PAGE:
UKIP is Britain’s most European party – no, really

Time to take a chance on the European model? De rödgröna/Wikimedia Commons, CC BY

Don’t tell them this, but UKIP are the most European party out there. Britain’s democracy is increasingly diverse and complex, and with the growth of UKIP on the right and the Greens on the left its political system is starting to look much more like its near neighbours’.

Like their sister European parties, the Sweden Democrats, and the populism of the Danish People’s Party or “Alternative for Germany” (AfD), UKIP are riding on a wave of discontent with globalisation, seeking to reclaim an idealised version of the nation state.

This creates a thorny issue for Britain, home to the self-declared “Mother of all Parliaments”. The next election could well yield a government elected on as little as 30% of the overall vote. Meanwhile, both UKIP and the Greens could attract significant support and get no further than the handful of seats they already hold.

In UKIP’s case they have been brought in from the cold by the BBC and other media. For the time being the Greens are being made to wait outside, whilst Plaid Cymru and the SNP have been told to save themselves train fare entirely.

Take a chance on Sweden

Contrast the awkward situation of the UK with Sweden, which is often held up as a model democracy. There are two key points to be made about Sweden – not everybody is left wing, and Swedish voters are not exceptional in their preferences, compared with the rest of Europe. It does, however, have a proportional voting system, a pluralistic media landscape and a higher degree of state support for political diversity.

Since the 1980s, it has seen a fragmentation of its political landscape with the emergence of Christian, Green, populist right and most recently Feminist political parties. The Feminists very narrowly missed out on a place in parliament at the last elections thanks to a 4% threshold, but once inside parties can be expected to be treated equally.

The most recent parliamentary debates had no fewer than eight parties asking voters to take a chance on them. Had the Feminists broken through it would have become nine. This applies even to extremist parties such as the Sweden Democrats. It is one of the ironies of a truly democratic public sphere that takes the time to dissect the views of parties which openly challenge elements of that same liberal democracy.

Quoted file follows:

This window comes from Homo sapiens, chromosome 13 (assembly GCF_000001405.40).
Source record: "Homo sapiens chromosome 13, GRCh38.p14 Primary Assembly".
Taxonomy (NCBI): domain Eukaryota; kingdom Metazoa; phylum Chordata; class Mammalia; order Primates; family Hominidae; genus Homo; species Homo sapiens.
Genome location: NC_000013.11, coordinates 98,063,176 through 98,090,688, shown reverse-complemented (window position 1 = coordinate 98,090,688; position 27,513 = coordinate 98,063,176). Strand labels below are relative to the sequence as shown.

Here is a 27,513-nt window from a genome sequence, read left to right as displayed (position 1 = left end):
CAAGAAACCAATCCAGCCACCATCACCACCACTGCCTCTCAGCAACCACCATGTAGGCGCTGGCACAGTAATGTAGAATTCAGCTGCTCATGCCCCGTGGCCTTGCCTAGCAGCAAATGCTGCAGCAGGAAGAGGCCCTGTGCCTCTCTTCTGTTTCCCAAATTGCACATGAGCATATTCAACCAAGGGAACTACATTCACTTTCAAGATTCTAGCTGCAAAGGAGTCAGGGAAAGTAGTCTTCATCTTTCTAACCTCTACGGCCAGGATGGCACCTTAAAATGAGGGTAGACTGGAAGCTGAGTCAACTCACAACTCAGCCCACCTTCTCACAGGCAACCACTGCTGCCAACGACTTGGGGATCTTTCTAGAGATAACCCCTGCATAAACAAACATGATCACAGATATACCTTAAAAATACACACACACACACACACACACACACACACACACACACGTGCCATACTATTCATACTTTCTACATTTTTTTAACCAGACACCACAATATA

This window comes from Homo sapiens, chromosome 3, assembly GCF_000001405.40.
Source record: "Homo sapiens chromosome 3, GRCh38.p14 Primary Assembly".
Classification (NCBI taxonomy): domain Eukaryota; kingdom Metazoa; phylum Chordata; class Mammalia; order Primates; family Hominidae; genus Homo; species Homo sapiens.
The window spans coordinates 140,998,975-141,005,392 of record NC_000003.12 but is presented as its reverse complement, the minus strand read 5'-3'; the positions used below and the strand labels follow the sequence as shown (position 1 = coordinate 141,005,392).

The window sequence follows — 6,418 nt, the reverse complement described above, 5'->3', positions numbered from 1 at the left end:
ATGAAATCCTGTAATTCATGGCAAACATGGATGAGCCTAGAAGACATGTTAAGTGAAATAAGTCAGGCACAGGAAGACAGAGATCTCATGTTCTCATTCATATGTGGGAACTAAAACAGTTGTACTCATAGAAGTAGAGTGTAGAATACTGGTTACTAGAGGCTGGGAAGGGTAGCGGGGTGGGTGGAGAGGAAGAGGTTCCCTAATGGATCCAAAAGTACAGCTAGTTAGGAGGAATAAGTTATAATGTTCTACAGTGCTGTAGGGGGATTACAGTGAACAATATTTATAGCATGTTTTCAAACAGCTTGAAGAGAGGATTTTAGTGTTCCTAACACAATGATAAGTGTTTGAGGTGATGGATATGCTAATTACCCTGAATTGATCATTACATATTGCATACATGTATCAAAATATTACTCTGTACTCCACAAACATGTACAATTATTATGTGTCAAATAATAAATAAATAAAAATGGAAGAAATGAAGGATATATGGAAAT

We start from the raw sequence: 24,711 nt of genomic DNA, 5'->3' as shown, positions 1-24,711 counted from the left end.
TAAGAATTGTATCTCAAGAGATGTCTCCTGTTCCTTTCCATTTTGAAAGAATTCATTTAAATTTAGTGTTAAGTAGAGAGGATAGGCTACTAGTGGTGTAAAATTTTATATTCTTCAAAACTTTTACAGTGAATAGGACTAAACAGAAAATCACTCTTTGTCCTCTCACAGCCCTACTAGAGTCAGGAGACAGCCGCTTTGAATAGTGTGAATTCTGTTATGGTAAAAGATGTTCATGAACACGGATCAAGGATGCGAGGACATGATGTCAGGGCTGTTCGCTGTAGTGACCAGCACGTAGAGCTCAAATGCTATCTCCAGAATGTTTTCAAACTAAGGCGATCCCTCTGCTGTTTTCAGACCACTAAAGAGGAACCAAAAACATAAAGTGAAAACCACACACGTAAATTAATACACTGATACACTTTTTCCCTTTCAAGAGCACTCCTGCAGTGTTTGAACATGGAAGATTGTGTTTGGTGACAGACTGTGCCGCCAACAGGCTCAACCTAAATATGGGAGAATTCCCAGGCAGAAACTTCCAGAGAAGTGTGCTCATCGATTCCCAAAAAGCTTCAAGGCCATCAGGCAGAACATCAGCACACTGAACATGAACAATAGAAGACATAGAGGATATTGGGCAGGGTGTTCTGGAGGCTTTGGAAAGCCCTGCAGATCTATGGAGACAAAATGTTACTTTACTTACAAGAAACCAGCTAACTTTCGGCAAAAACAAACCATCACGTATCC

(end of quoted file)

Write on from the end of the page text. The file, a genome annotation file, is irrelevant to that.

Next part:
Sweden also regularly hosts debates in which parliamentary leaders cross examine one another, in parliament and on television. In Westminster, where the chamber is physically divided between government and opposition, this would be almost impossible.

Cameron probably won’t be taking a leaf out of Reinfeldt’s book anytime soon. Michel Euler/AP

If the UK were to go Scandinavian, it could mean Caroline Lucas cross examining David Cameron, or UKIP answering to the SNP. Despite his close friendship with former Swedish Prime Minister Fredrik Reinfeldt, it is doubtful the Prime Minister is keen on this model. After all, a third of the far right’s voters came directly from Reinfeldt.

Scotland’s Eurovision

Nowhere is this reluctance more obvious than in the devolved UK parliaments. For a brief period in the early 2000s the Scots celebrated a so-called “rainbow parliament”, with a very European looking lineup of Socialist, Green, Labour, Liberal and Conservative parties, as well as the SNP. The Greens and Socialists were never invited to televised debates or covered by BBC Scotland to the same degree as the other Scottish parties though.

Like the traditional narrative of Tory or Labour in Westminster, the media has portrayed Holyrood’s supposedly model system largely as a struggle between Labour and the SNP. For all its talk of difference and a special character, Scotland has stayed resolutely tied to what people in mainland Europe refer to as the Anglo-Saxon model.

Europe’s last revolution?

European style democracy in the UK would not be a consensual utopia. The type of deadlocks common in French, Italian or Scandinavian politics with multiple negotiators would blow apart government in its current form. It would mean UKIP and the Greens staying for good, providing diversity but introducing a radicalism, which the political mainstream would be deeply uncomfortable with.

Left-wing commentator Owen Jones recently urged people to mobilise and stop the Greens from undermining Labour’s majority. Britain is seemingly still unsure whether democracy is something to be negotiated or facilitated, and the Anglo-Saxon way is definitely far simpler.

May’s election will be a test as to whether Britain’s flirtation with pluralism is mere wishful thinking, or the start of a new era in UK politics. Nigel Farage, the most Anglo-Saxon of them all, is the unwitting torch bearer of Britain’s European transformation. Whatever he and his party might say, we’re not so different.